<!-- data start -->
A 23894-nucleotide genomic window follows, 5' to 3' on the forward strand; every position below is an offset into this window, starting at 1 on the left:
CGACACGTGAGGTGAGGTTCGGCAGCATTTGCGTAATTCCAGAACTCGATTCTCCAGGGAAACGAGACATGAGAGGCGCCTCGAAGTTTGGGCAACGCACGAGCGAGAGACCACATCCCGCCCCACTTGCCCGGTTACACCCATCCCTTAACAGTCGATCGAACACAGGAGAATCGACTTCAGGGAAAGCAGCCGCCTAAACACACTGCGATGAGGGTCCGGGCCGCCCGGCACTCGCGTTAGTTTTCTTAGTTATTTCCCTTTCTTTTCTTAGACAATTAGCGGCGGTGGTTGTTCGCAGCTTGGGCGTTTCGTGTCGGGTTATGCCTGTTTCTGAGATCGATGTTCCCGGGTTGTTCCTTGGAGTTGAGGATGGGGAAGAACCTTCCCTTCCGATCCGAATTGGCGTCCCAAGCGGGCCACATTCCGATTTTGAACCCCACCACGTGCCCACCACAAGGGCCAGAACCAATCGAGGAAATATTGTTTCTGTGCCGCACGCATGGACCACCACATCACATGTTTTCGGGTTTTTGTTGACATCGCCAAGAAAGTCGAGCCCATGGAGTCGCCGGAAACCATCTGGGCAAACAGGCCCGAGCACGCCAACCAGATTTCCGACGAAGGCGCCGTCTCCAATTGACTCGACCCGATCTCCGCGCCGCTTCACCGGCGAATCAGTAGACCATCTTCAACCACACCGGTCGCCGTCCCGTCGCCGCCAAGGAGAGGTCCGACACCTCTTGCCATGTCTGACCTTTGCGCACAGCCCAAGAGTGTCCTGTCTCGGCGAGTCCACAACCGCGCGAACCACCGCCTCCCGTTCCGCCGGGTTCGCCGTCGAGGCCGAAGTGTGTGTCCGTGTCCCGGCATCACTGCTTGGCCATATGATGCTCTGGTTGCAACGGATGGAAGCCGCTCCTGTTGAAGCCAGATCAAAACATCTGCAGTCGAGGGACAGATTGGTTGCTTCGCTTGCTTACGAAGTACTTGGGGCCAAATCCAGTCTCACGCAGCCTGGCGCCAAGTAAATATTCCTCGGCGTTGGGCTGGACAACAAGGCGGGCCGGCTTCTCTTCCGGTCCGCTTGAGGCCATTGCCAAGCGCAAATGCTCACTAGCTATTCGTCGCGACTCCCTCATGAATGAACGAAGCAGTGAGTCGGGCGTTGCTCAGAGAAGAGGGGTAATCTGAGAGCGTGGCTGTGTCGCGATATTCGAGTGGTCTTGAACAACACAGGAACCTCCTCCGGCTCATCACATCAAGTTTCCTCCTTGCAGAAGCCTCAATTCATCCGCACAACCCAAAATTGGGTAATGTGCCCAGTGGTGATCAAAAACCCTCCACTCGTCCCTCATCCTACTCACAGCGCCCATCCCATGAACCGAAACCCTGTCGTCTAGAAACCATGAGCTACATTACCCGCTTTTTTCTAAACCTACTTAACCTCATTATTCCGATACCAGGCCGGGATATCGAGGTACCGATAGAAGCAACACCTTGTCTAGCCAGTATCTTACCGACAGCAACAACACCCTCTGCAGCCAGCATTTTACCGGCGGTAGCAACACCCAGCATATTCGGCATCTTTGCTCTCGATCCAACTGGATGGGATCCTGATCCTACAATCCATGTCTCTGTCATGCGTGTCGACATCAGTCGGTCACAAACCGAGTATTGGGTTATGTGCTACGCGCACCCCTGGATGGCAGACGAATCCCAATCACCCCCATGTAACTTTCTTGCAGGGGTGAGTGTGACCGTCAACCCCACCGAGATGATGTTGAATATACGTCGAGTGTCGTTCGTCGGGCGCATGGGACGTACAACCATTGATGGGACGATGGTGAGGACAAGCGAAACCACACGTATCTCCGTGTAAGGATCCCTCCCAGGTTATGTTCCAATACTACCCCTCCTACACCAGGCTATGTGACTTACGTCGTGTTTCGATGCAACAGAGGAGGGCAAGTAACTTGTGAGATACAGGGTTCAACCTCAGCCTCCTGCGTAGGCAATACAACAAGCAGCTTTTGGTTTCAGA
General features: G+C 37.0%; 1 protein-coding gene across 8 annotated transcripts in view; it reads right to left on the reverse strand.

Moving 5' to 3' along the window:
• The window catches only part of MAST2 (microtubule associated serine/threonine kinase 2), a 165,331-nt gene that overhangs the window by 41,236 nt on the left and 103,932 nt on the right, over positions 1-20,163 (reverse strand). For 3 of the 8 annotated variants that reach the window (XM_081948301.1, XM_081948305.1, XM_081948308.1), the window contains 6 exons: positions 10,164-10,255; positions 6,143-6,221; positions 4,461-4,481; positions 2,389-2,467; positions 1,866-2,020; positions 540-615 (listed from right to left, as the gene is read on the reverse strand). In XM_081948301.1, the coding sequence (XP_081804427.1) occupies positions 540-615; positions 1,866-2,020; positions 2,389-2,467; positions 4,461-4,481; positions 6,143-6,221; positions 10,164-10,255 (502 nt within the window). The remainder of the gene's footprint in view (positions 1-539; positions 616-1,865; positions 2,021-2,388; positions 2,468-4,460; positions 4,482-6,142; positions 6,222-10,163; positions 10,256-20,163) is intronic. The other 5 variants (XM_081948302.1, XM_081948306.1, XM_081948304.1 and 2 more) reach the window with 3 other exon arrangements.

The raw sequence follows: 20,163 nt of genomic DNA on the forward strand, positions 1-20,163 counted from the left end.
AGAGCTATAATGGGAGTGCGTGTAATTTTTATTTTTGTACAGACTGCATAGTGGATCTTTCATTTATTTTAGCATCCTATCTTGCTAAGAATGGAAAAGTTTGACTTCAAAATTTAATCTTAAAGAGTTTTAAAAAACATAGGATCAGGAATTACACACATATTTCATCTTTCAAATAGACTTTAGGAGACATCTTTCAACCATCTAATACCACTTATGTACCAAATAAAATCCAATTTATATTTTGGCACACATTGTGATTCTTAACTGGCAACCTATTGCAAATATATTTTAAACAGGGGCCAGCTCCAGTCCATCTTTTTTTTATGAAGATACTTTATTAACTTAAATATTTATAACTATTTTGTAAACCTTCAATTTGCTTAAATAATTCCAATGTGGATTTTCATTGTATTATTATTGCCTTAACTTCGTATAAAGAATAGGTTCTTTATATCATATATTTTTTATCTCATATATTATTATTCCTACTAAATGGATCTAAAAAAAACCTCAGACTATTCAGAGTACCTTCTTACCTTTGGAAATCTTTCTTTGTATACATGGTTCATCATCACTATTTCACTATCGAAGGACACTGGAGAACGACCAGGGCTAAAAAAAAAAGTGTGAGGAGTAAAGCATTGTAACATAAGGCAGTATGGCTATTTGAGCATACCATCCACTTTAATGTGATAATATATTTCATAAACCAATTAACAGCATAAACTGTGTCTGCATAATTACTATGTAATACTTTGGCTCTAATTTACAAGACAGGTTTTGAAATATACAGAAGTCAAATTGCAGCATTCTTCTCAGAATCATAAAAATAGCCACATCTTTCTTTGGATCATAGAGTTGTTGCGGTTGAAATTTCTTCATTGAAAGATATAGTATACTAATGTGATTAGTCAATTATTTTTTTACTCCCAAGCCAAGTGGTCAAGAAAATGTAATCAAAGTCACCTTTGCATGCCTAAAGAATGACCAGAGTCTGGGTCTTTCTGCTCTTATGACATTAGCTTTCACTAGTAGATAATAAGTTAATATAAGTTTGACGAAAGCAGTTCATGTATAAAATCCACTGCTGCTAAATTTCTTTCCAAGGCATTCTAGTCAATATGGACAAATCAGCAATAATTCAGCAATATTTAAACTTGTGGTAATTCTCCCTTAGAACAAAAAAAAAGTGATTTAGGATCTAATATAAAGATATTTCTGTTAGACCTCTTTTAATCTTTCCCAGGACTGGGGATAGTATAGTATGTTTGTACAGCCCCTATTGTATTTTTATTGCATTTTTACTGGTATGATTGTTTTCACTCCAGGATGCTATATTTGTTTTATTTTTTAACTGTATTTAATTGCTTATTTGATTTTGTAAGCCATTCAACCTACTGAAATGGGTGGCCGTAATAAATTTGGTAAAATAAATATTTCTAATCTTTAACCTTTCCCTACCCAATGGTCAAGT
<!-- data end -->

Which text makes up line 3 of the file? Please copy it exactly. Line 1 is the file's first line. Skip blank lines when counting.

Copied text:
General features: G+C 37.0%; 1 protein-coding gene across 8 annotated transcripts in view; it reads right to left on the reverse strand.